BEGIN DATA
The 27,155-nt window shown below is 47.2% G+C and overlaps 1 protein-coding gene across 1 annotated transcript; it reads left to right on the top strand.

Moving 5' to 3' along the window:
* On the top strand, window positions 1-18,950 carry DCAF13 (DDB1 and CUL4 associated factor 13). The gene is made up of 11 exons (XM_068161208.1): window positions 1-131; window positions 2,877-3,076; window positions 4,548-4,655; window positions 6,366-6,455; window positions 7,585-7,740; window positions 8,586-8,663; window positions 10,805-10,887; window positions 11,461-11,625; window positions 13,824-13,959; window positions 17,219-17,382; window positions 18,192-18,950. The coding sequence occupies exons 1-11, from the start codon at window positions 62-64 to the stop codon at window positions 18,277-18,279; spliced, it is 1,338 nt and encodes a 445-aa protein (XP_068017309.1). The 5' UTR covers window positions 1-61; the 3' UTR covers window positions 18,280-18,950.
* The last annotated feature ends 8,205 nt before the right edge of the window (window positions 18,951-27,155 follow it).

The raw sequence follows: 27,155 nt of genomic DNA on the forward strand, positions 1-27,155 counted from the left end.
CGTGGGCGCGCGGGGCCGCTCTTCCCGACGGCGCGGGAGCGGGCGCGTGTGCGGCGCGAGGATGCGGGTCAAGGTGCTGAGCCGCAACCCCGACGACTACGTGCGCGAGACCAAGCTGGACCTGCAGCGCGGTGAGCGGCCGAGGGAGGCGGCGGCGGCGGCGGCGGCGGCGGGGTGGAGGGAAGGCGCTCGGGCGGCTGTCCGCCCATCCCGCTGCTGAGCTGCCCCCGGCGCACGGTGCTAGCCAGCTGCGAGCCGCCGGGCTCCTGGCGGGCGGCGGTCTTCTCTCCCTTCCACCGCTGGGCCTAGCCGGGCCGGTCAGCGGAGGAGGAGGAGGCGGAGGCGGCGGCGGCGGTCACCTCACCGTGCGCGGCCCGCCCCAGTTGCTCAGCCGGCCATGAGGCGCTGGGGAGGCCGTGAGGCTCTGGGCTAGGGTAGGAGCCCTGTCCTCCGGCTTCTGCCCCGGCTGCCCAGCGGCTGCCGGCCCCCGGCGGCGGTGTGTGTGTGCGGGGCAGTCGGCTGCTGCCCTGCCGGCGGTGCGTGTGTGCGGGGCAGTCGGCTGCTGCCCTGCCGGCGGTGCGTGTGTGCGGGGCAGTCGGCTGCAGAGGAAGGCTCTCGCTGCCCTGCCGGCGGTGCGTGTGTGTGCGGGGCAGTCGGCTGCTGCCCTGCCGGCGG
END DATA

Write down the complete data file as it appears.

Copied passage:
The 27,155-nt window shown below is 47.2% G+C and overlaps 1 protein-coding gene across 1 annotated transcript; it reads left to right on the top strand.

Moving 5' to 3' along the window:
* On the top strand, window positions 1-18,950 carry DCAF13 (DDB1 and CUL4 associated factor 13). The gene is made up of 11 exons (XM_068161208.1): window positions 1-131; window positions 2,877-3,076; window positions 4,548-4,655; window positions 6,366-6,455; window positions 7,585-7,740; window positions 8,586-8,663; window positions 10,805-10,887; window positions 11,461-11,625; window positions 13,824-13,959; window positions 17,219-17,382; window positions 18,192-18,950. The coding sequence occupies exons 1-11, from the start codon at window positions 62-64 to the stop codon at window positions 18,277-18,279; spliced, it is 1,338 nt and encodes a 445-aa protein (XP_068017309.1). The 5' UTR covers window positions 1-61; the 3' UTR covers window positions 18,280-18,950.
* The last annotated feature ends 8,205 nt before the right edge of the window (window positions 18,951-27,155 follow it).

The raw sequence follows: 27,155 nt of genomic DNA on the forward strand, positions 1-27,155 counted from the left end.
CGTGGGCGCGCGGGGCCGCTCTTCCCGACGGCGCGGGAGCGGGCGCGTGTGCGGCGCGAGGATGCGGGTCAAGGTGCTGAGCCGCAACCCCGACGACTACGTGCGCGAGACCAAGCTGGACCTGCAGCGCGGTGAGCGGCCGAGGGAGGCGGCGGCGGCGGCGGCGGCGGCGGGGTGGAGGGAAGGCGCTCGGGCGGCTGTCCGCCCATCCCGCTGCTGAGCTGCCCCCGGCGCACGGTGCTAGCCAGCTGCGAGCCGCCGGGCTCCTGGCGGGCGGCGGTCTTCTCTCCCTTCCACCGCTGGGCCTAGCCGGGCCGGTCAGCGGAGGAGGAGGAGGCGGAGGCGGCGGCGGCGGTCACCTCACCGTGCGCGGCCCGCCCCAGTTGCTCAGCCGGCCATGAGGCGCTGGGGAGGCCGTGAGGCTCTGGGCTAGGGTAGGAGCCCTGTCCTCCGGCTTCTGCCCCGGCTGCCCAGCGGCTGCCGGCCCCCGGCGGCGGTGTGTGTGTGCGGGGCAGTCGGCTGCTGCCCTGCCGGCGGTGCGTGTGTGCGGGGCAGTCGGCTGCTGCCCTGCCGGCGGTGCGTGTGTGCGGGGCAGTCGGCTGCAGAGGAAGGCTCTCGCTGCCCTGCCGGCGGTGCGTGTGTGTGCGGGGCAGTCGGCTGCTGCCCTGCCGGCGG